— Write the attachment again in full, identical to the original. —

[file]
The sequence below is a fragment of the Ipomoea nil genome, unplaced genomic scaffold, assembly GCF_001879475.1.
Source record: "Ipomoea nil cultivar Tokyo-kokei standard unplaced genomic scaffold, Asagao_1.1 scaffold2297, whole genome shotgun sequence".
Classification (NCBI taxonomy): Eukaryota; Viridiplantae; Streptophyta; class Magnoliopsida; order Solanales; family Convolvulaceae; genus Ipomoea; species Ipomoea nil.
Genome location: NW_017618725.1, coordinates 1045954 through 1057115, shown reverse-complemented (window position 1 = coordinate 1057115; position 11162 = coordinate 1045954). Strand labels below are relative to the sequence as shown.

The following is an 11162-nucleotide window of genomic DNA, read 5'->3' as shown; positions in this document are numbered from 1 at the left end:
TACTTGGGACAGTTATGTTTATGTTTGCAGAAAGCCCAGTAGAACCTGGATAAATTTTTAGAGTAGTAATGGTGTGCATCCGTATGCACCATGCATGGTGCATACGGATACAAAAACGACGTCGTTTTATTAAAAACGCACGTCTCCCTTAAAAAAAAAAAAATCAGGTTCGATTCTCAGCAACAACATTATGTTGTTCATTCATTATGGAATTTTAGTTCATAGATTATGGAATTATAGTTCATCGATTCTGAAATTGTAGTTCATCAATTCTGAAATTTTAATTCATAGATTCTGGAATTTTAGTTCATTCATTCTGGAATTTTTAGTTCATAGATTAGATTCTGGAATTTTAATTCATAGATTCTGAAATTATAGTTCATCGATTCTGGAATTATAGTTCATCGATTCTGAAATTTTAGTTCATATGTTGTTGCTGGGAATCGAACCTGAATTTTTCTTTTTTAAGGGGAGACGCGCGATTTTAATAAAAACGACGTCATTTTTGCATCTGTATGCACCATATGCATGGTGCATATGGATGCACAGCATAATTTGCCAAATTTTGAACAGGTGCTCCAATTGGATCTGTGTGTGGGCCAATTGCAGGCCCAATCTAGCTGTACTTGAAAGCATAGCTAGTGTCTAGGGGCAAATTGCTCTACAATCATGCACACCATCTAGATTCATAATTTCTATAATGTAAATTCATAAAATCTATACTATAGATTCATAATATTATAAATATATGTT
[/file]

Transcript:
The sequence below is a fragment of the Ipomoea nil genome, unplaced genomic scaffold, assembly GCF_001879475.1.
Source record: "Ipomoea nil cultivar Tokyo-kokei standard unplaced genomic scaffold, Asagao_1.1 scaffold2297, whole genome shotgun sequence".
Classification (NCBI taxonomy): Eukaryota; Viridiplantae; Streptophyta; class Magnoliopsida; order Solanales; family Convolvulaceae; genus Ipomoea; species Ipomoea nil.
Genome location: NW_017618725.1, coordinates 1045954 through 1057115, shown reverse-complemented (window position 1 = coordinate 1057115; position 11162 = coordinate 1045954). Strand labels below are relative to the sequence as shown.

The following is an 11162-nucleotide window of genomic DNA, read 5'->3' as shown; positions in this document are numbered from 1 at the left end:
TACTTGGGACAGTTATGTTTATGTTTGCAGAAAGCCCAGTAGAACCTGGATAAATTTTTAGAGTAGTAATGGTGTGCATCCGTATGCACCATGCATGGTGCATACGGATACAAAAACGACGTCGTTTTATTAAAAACGCACGTCTCCCTTAAAAAAAAAAAAATCAGGTTCGATTCTCAGCAACAACATTATGTTGTTCATTCATTATGGAATTTTAGTTCATAGATTATGGAATTATAGTTCATCGATTCTGAAATTGTAGTTCATCAATTCTGAAATTTTAATTCATAGATTCTGGAATTTTAGTTCATTCATTCTGGAATTTTTAGTTCATAGATTAGATTCTGGAATTTTAATTCATAGATTCTGAAATTATAGTTCATCGATTCTGGAATTATAGTTCATCGATTCTGAAATTTTAGTTCATATGTTGTTGCTGGGAATCGAACCTGAATTTTTCTTTTTTAAGGGGAGACGCGCGATTTTAATAAAAACGACGTCATTTTTGCATCTGTATGCACCATATGCATGGTGCATATGGATGCACAGCATAATTTGCCAAATTTTGAACAGGTGCTCCAATTGGATCTGTGTGTGGGCCAATTGCAGGCCCAATCTAGCTGTACTTGAAAGCATAGCTAGTGTCTAGGGGCAAATTGCTCTACAATCATGCACACCATCTAGATTCATAATTTCTATAATGTAAATTCATAAAATCTATACTATAGATTCATAATATTATAAATATATGTT